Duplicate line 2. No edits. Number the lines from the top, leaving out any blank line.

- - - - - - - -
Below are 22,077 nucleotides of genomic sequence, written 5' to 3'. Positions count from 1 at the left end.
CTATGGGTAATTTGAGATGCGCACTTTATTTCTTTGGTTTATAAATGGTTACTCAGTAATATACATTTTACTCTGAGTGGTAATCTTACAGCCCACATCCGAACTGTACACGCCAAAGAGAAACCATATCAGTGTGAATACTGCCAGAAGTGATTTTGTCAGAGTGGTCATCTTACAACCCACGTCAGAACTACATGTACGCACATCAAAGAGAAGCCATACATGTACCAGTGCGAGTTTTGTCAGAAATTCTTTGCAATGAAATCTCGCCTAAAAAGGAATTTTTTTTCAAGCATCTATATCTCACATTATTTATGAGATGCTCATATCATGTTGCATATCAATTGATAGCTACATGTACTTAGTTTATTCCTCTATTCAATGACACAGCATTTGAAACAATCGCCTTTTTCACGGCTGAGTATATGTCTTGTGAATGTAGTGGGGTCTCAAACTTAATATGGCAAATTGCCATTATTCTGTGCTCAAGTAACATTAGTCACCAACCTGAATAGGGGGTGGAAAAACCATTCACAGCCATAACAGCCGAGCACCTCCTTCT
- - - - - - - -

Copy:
CTATGGGTAATTTGAGATGCGCACTTTATTTCTTTGGTTTATAAATGGTTACTCAGTAATATACATTTTACTCTGAGTGGTAATCTTACAGCCCACATCCGAACTGTACACGCCAAAGAGAAACCATATCAGTGTGAATACTGCCAGAAGTGATTTTGTCAGAGTGGTCATCTTACAACCCACGTCAGAACTACATGTACGCACATCAAAGAGAAGCCATACATGTACCAGTGCGAGTTTTGTCAGAAATTCTTTGCAATGAAATCTCGCCTAAAAAGGAATTTTTTTTCAAGCATCTATATCTCACATTATTTATGAGATGCTCATATCATGTTGCATATCAATTGATAGCTACATGTACTTAGTTTATTCCTCTATTCAATGACACAGCATTTGAAACAATCGCCTTTTTCACGGCTGAGTATATGTCTTGTGAATGTAGTGGGGTCTCAAACTTAATATGGCAAATTGCCATTATTCTGTGCTCAAGTAACATTAGTCACCAACCTGAATAGGGGGTGGAAAAACCATTCACAGCCATAACAGCCGAGCACCTCCTTCT